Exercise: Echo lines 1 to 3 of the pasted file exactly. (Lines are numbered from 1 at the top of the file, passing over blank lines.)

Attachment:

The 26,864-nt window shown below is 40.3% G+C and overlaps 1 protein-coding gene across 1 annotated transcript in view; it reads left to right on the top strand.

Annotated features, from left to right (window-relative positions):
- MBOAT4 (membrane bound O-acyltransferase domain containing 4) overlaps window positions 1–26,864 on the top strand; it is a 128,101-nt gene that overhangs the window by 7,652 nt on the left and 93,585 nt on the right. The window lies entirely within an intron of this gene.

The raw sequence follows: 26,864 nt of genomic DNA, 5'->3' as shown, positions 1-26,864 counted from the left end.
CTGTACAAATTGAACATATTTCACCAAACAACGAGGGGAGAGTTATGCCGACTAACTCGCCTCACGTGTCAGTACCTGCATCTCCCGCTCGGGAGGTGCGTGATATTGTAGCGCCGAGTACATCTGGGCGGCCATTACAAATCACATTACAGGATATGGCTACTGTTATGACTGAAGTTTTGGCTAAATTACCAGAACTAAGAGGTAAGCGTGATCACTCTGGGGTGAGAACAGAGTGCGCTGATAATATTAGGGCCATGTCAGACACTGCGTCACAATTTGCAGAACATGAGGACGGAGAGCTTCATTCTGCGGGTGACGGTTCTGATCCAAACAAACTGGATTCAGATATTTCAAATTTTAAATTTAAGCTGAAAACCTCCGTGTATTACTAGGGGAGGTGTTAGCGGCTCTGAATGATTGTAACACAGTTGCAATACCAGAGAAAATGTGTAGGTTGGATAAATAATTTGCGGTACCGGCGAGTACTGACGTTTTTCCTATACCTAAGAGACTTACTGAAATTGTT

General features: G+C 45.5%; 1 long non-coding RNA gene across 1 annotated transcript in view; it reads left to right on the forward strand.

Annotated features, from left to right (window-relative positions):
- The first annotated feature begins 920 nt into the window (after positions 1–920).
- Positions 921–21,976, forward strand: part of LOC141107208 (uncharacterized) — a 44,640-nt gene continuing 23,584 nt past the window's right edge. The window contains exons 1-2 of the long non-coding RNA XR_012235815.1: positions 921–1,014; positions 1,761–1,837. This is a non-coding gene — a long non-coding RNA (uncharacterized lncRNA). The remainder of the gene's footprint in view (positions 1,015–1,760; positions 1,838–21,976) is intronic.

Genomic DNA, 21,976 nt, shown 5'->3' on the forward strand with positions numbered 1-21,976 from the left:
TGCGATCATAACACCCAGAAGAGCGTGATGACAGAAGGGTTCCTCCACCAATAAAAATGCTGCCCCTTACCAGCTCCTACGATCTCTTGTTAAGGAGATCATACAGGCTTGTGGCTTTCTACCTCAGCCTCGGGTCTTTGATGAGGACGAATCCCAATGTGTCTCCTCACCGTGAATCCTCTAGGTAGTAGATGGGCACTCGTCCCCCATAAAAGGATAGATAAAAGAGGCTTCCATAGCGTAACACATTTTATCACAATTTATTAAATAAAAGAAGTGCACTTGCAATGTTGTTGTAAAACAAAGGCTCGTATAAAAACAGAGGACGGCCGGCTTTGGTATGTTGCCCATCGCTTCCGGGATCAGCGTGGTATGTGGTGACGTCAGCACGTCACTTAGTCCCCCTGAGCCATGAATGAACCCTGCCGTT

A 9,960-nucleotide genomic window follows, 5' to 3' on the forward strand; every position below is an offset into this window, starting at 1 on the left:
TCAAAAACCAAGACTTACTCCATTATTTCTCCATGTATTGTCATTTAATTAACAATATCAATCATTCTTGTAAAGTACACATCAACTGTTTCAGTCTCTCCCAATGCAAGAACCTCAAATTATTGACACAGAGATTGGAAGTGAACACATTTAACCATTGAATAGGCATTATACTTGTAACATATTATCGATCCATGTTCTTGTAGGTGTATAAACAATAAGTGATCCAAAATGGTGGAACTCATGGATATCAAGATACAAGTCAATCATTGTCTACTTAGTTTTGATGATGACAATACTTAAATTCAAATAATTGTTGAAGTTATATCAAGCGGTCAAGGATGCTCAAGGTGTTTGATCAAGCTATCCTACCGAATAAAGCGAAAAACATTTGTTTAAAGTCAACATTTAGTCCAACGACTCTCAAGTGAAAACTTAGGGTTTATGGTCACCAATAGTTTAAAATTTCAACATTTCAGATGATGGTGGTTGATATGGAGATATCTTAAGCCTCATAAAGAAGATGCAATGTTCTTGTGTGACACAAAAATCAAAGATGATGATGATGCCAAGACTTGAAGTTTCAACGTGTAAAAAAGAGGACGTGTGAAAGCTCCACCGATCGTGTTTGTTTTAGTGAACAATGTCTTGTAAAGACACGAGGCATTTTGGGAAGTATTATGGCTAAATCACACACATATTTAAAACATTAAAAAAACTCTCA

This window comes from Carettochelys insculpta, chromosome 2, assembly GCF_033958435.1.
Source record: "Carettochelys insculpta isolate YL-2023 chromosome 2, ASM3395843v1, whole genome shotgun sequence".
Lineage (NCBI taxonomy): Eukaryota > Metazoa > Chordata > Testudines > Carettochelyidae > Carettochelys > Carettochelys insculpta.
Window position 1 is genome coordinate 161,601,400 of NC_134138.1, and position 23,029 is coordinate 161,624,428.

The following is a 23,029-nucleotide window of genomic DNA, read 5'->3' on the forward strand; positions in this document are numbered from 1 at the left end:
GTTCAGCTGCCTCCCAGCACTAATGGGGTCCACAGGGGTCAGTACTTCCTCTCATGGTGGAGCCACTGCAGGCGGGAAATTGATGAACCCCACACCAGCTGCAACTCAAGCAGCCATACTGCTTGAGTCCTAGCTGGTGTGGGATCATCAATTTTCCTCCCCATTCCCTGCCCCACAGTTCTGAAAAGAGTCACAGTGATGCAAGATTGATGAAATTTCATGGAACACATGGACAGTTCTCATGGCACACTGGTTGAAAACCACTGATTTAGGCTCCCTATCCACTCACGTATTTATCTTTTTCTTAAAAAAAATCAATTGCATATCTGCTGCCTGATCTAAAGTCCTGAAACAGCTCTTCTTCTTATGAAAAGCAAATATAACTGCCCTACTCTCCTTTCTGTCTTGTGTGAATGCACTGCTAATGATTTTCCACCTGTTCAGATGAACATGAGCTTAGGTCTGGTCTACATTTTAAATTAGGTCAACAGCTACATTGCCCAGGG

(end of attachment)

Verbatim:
The 26,864-nt window shown below is 40.3% G+C and overlaps 1 protein-coding gene across 1 annotated transcript in view; it reads left to right on the top strand.

Annotated features, from left to right (window-relative positions):
- MBOAT4 (membrane bound O-acyltransferase domain containing 4) overlaps window positions 1–26,864 on the top strand; it is a 128,101-nt gene that overhangs the window by 7,652 nt on the left and 93,585 nt on the right. The window lies entirely within an intron of this gene.